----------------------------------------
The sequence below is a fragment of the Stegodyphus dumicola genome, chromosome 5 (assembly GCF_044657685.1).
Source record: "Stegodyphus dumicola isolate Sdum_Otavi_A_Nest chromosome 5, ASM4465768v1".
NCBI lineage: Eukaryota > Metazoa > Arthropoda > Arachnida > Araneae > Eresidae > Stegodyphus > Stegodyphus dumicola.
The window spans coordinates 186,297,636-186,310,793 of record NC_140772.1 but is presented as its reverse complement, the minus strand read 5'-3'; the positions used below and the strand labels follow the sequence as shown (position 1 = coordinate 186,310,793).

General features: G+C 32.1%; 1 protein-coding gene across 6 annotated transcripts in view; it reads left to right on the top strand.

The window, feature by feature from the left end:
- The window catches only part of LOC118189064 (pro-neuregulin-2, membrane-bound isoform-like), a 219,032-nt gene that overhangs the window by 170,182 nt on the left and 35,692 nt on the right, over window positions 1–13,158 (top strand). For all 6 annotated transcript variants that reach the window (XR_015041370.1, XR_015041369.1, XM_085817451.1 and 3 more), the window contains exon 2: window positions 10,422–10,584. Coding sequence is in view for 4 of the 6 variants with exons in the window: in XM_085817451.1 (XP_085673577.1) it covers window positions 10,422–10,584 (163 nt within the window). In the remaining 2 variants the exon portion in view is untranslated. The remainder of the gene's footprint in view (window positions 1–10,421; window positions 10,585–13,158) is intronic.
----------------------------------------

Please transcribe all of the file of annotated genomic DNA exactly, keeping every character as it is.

The sequence below is a fragment of the Stegodyphus dumicola genome, chromosome 5 (assembly GCF_044657685.1).
Source record: "Stegodyphus dumicola isolate Sdum_Otavi_A_Nest chromosome 5, ASM4465768v1".
NCBI lineage: Eukaryota > Metazoa > Arthropoda > Arachnida > Araneae > Eresidae > Stegodyphus > Stegodyphus dumicola.
The window spans coordinates 186,297,636-186,310,793 of record NC_140772.1 but is presented as its reverse complement, the minus strand read 5'-3'; the positions used below and the strand labels follow the sequence as shown (position 1 = coordinate 186,310,793).

General features: G+C 32.1%; 1 protein-coding gene across 6 annotated transcripts in view; it reads left to right on the top strand.

The window, feature by feature from the left end:
- The window catches only part of LOC118189064 (pro-neuregulin-2, membrane-bound isoform-like), a 219,032-nt gene that overhangs the window by 170,182 nt on the left and 35,692 nt on the right, over window positions 1–13,158 (top strand). For all 6 annotated transcript variants that reach the window (XR_015041370.1, XR_015041369.1, XM_085817451.1 and 3 more), the window contains exon 2: window positions 10,422–10,584. Coding sequence is in view for 4 of the 6 variants with exons in the window: in XM_085817451.1 (XP_085673577.1) it covers window positions 10,422–10,584 (163 nt within the window). In the remaining 2 variants the exon portion in view is untranslated. The remainder of the gene's footprint in view (window positions 1–10,421; window positions 10,585–13,158) is intronic.